When Parents Call God Instead of the Doctor - TIME

This isn't a "slippery slope". Its the way the courts have dealt with medical neglect of children for years.

No one is talking about forcing adults to accept medical treatment. The only exception would be the adult who clearly is mentally incompetent.

This is a phony issue.[/

Not adults? Maybe not physically forcing them, but they can lose their jobs and/or be penalized up the wahzoo for "non compliance" with what health insurance "recommends" for them.
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Old 01-14-2015, 05:03 PM
 
6,295 posts, read 3,545,829 times
Reputation: 7183
What Is an Emancipated Minor? (with pictures)

So if this had happened after Cassandra had graduated HS in June at 17 and 6 months (November birthdate), she had gotten a full time job (parents permission not requried), moved out and gotten her own apartment, totally self supporting paying all their own bills, a Court would still consider her a Minor under the control of either parents or the State for medical reasons? Not mature enough to be able to do all that? Hello? A lot of adult over 21 aren't doing that.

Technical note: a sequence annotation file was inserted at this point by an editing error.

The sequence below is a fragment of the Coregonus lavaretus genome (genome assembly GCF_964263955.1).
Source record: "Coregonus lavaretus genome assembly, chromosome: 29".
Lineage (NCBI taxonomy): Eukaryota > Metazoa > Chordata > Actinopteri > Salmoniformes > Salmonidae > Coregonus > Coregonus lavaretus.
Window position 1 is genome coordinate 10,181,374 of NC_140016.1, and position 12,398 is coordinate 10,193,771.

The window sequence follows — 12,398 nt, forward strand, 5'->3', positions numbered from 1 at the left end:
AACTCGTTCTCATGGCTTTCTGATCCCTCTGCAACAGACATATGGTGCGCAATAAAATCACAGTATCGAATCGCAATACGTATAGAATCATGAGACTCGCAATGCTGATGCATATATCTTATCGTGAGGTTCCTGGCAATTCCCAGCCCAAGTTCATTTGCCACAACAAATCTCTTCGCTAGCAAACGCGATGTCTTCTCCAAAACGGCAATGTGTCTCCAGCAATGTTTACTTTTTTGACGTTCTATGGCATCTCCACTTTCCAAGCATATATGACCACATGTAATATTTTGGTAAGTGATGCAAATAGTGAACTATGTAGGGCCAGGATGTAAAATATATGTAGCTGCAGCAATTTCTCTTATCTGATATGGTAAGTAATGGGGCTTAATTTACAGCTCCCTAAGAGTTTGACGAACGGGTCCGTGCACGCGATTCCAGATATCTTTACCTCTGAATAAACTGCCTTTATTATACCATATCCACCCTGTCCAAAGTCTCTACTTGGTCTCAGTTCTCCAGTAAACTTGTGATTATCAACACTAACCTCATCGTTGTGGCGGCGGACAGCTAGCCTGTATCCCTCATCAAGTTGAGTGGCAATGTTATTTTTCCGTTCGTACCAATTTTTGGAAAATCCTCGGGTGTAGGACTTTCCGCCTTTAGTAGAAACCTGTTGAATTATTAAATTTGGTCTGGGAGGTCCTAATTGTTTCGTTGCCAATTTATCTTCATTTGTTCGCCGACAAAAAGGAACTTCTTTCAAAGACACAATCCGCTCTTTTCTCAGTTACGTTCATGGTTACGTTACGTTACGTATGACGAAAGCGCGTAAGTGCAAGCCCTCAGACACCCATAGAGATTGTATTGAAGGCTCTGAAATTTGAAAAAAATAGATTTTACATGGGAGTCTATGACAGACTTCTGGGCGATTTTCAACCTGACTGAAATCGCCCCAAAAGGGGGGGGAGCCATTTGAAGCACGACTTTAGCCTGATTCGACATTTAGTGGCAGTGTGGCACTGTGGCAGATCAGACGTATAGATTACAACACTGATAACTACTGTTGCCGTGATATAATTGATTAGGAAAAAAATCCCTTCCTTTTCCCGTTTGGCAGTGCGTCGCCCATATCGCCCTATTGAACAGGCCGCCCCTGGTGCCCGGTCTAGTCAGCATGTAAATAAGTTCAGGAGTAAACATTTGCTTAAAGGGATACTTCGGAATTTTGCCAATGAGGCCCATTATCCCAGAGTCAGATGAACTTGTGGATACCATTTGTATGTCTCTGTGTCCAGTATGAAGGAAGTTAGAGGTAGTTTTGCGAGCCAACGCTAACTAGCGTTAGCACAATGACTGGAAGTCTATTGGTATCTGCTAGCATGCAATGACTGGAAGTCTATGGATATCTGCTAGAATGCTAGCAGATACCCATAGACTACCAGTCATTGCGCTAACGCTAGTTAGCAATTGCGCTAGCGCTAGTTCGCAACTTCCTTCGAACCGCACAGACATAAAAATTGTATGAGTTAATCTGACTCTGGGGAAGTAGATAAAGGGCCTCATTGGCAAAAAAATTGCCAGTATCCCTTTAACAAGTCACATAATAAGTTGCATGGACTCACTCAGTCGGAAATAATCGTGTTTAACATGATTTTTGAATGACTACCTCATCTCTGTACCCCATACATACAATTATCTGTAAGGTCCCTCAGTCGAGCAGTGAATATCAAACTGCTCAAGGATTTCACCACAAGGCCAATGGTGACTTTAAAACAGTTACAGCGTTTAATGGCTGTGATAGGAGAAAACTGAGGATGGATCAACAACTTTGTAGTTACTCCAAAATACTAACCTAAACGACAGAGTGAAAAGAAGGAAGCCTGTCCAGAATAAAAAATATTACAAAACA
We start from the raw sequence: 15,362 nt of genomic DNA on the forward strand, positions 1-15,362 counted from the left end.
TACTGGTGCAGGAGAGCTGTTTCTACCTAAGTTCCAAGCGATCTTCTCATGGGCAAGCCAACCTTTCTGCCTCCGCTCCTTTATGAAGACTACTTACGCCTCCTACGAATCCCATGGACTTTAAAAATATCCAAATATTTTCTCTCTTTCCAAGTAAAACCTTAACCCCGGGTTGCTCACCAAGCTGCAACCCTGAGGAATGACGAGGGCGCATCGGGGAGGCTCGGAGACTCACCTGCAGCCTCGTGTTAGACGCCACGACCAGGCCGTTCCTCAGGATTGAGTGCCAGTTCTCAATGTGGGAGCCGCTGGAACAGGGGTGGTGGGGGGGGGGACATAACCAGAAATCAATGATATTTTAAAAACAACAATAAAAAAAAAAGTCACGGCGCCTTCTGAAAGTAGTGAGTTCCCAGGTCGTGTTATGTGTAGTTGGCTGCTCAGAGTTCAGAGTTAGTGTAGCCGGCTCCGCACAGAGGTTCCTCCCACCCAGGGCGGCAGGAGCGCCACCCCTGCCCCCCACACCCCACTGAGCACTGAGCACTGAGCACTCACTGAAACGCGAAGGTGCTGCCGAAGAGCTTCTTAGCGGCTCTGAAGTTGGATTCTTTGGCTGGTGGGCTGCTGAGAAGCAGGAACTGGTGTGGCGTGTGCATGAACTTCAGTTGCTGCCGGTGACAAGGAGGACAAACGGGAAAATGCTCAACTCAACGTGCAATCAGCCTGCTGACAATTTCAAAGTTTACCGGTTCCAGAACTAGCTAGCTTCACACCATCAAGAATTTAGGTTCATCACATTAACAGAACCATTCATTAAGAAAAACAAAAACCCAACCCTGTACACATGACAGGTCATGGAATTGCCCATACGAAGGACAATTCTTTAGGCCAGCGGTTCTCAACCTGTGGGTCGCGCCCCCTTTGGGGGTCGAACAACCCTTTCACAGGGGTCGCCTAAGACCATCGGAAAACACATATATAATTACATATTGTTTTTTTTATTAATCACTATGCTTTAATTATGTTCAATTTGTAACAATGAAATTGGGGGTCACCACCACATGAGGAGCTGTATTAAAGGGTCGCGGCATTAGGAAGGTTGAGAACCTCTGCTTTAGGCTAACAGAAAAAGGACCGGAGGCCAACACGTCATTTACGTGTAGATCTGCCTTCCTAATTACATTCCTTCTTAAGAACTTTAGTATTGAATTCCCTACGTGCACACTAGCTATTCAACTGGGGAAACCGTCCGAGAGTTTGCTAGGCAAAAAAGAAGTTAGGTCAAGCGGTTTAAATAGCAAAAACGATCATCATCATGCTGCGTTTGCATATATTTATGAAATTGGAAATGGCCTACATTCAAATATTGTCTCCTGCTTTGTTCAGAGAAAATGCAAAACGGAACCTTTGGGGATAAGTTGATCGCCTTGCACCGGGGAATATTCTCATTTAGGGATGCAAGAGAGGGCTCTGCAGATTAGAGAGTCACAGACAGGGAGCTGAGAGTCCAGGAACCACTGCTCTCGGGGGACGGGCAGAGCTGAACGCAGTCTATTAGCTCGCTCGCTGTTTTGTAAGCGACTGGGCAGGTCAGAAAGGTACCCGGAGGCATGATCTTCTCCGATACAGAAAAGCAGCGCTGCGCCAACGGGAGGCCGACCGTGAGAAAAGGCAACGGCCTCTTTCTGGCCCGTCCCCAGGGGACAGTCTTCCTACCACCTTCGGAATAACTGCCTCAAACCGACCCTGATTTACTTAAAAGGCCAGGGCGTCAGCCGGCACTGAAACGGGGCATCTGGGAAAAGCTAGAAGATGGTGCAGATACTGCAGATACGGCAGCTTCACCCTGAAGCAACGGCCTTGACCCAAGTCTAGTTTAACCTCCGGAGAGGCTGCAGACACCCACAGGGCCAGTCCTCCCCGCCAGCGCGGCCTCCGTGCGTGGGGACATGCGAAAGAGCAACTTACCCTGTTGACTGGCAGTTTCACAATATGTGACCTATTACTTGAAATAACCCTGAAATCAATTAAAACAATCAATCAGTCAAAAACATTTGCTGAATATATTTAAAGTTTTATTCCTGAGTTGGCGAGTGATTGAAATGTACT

As this article states, these situations routinely involve Child Actors (making a lot of money), and of course, Minors who are in Military Service (Uncle Sam is the "parent" no matter HOW old they are).
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Old 01-14-2015, 05:35 PM
 
Location: Georgia, USA
23,271 posts, read 28,068,309 times
Reputation: 28716
[quote=Jo48;38024919]What Is an Emancipated Minor? (with pictures)

So if this had happened after Cassandra had graduated HS in June at 17 and 6 months (November birthdate), she had gotten a full time job (parents permission not requried), moved out and gotten her own apartment, totally self supporting paying all their own bills, a Court would still consider her a Minor under the control of either parents or the State for medical reasons? Not mature enough to be able to do all that? Hello? A lot of adult over 21 aren't doing that.

As this article states, these situations routinely involve Child Actors (making a lot of money), and of course, Minors who are in Military Service (Uncle Sam is the "parent" no matter HOW old they are).[/QUOTE